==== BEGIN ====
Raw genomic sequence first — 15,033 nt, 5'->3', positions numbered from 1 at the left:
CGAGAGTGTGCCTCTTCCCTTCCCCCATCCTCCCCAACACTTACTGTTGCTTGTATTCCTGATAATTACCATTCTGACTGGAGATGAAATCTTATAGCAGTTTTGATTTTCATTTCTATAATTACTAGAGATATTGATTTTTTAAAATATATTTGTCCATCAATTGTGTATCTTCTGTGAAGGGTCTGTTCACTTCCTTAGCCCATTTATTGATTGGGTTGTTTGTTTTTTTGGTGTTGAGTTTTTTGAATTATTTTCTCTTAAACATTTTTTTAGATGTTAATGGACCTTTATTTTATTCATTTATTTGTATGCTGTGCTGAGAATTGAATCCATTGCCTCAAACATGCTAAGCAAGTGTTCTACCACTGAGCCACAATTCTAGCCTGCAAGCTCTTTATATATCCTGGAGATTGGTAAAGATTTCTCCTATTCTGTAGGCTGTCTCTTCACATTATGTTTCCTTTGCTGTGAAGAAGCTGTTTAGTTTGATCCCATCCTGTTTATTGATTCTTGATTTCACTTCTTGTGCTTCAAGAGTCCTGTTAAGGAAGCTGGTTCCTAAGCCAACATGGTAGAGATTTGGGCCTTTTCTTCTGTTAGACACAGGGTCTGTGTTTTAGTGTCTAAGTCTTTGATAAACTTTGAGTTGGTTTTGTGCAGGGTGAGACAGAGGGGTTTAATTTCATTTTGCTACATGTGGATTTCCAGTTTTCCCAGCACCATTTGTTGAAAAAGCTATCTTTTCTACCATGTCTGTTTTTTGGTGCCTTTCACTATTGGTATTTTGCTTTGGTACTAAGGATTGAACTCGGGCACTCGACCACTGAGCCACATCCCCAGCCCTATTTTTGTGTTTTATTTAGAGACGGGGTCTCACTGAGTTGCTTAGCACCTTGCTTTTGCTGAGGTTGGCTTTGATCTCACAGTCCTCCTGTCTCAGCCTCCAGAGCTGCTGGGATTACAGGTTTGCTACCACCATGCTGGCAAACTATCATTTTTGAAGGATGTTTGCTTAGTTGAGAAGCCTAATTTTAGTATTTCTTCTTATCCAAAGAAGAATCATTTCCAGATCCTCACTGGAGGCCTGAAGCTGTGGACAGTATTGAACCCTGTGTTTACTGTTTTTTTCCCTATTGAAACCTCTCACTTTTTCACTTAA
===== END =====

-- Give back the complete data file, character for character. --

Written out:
Raw genomic sequence first — 15,033 nt, 5'->3', positions numbered from 1 at the left:
CGAGAGTGTGCCTCTTCCCTTCCCCCATCCTCCCCAACACTTACTGTTGCTTGTATTCCTGATAATTACCATTCTGACTGGAGATGAAATCTTATAGCAGTTTTGATTTTCATTTCTATAATTACTAGAGATATTGATTTTTTAAAATATATTTGTCCATCAATTGTGTATCTTCTGTGAAGGGTCTGTTCACTTCCTTAGCCCATTTATTGATTGGGTTGTTTGTTTTTTTGGTGTTGAGTTTTTTGAATTATTTTCTCTTAAACATTTTTTTAGATGTTAATGGACCTTTATTTTATTCATTTATTTGTATGCTGTGCTGAGAATTGAATCCATTGCCTCAAACATGCTAAGCAAGTGTTCTACCACTGAGCCACAATTCTAGCCTGCAAGCTCTTTATATATCCTGGAGATTGGTAAAGATTTCTCCTATTCTGTAGGCTGTCTCTTCACATTATGTTTCCTTTGCTGTGAAGAAGCTGTTTAGTTTGATCCCATCCTGTTTATTGATTCTTGATTTCACTTCTTGTGCTTCAAGAGTCCTGTTAAGGAAGCTGGTTCCTAAGCCAACATGGTAGAGATTTGGGCCTTTTCTTCTGTTAGACACAGGGTCTGTGTTTTAGTGTCTAAGTCTTTGATAAACTTTGAGTTGGTTTTGTGCAGGGTGAGACAGAGGGGTTTAATTTCATTTTGCTACATGTGGATTTCCAGTTTTCCCAGCACCATTTGTTGAAAAAGCTATCTTTTCTACCATGTCTGTTTTTTGGTGCCTTTCACTATTGGTATTTTGCTTTGGTACTAAGGATTGAACTCGGGCACTCGACCACTGAGCCACATCCCCAGCCCTATTTTTGTGTTTTATTTAGAGACGGGGTCTCACTGAGTTGCTTAGCACCTTGCTTTTGCTGAGGTTGGCTTTGATCTCACAGTCCTCCTGTCTCAGCCTCCAGAGCTGCTGGGATTACAGGTTTGCTACCACCATGCTGGCAAACTATCATTTTTGAAGGATGTTTGCTTAGTTGAGAAGCCTAATTTTAGTATTTCTTCTTATCCAAAGAAGAATCATTTCCAGATCCTCACTGGAGGCCTGAAGCTGTGGACAGTATTGAACCCTGTGTTTACTGTTTTTTTCCCTATTGAAACCTCTCACTTTTTCACTTAA